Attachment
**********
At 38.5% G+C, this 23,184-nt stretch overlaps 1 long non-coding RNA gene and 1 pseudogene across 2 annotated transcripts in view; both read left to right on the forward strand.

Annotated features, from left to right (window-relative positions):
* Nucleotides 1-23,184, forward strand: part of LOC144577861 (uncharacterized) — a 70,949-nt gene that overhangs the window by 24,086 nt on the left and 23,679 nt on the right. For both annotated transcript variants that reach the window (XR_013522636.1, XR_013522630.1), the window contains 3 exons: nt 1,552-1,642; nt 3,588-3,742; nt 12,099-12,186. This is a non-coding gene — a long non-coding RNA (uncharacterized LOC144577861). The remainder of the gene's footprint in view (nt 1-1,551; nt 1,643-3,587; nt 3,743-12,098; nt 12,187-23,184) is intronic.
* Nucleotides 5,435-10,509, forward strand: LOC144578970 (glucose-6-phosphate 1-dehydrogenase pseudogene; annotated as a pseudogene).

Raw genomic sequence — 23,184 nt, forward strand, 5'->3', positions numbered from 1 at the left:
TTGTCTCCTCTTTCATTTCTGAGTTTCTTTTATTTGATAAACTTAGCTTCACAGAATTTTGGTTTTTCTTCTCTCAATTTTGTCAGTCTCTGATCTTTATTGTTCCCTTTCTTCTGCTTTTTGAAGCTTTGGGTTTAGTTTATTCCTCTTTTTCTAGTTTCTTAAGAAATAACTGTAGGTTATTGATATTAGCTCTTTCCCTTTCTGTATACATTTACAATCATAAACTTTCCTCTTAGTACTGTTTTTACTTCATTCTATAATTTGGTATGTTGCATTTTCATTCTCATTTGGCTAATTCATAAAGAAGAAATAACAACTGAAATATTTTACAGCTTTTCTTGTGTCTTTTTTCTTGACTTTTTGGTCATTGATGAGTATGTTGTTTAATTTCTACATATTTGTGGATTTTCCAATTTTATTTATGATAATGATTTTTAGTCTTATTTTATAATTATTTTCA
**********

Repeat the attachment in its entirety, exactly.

At 38.5% G+C, this 23,184-nt stretch overlaps 1 long non-coding RNA gene and 1 pseudogene across 2 annotated transcripts in view; both read left to right on the forward strand.

Annotated features, from left to right (window-relative positions):
* Nucleotides 1-23,184, forward strand: part of LOC144577861 (uncharacterized) — a 70,949-nt gene that overhangs the window by 24,086 nt on the left and 23,679 nt on the right. For both annotated transcript variants that reach the window (XR_013522636.1, XR_013522630.1), the window contains 3 exons: nt 1,552-1,642; nt 3,588-3,742; nt 12,099-12,186. This is a non-coding gene — a long non-coding RNA (uncharacterized LOC144577861). The remainder of the gene's footprint in view (nt 1-1,551; nt 1,643-3,587; nt 3,743-12,098; nt 12,187-23,184) is intronic.
* Nucleotides 5,435-10,509, forward strand: LOC144578970 (glucose-6-phosphate 1-dehydrogenase pseudogene; annotated as a pseudogene).

Raw genomic sequence — 23,184 nt, forward strand, 5'->3', positions numbered from 1 at the left:
TTGTCTCCTCTTTCATTTCTGAGTTTCTTTTATTTGATAAACTTAGCTTCACAGAATTTTGGTTTTTCTTCTCTCAATTTTGTCAGTCTCTGATCTTTATTGTTCCCTTTCTTCTGCTTTTTGAAGCTTTGGGTTTAGTTTATTCCTCTTTTTCTAGTTTCTTAAGAAATAACTGTAGGTTATTGATATTAGCTCTTTCCCTTTCTGTATACATTTACAATCATAAACTTTCCTCTTAGTACTGTTTTTACTTCATTCTATAATTTGGTATGTTGCATTTTCATTCTCATTTGGCTAATTCATAAAGAAGAAATAACAACTGAAATATTTTACAGCTTTTCTTGTGTCTTTTTTCTTGACTTTTTGGTCATTGATGAGTATGTTGTTTAATTTCTACATATTTGTGGATTTTCCAATTTTATTTATGATAATGATTTTTAGTCTTATTTTATAATTATTTTCA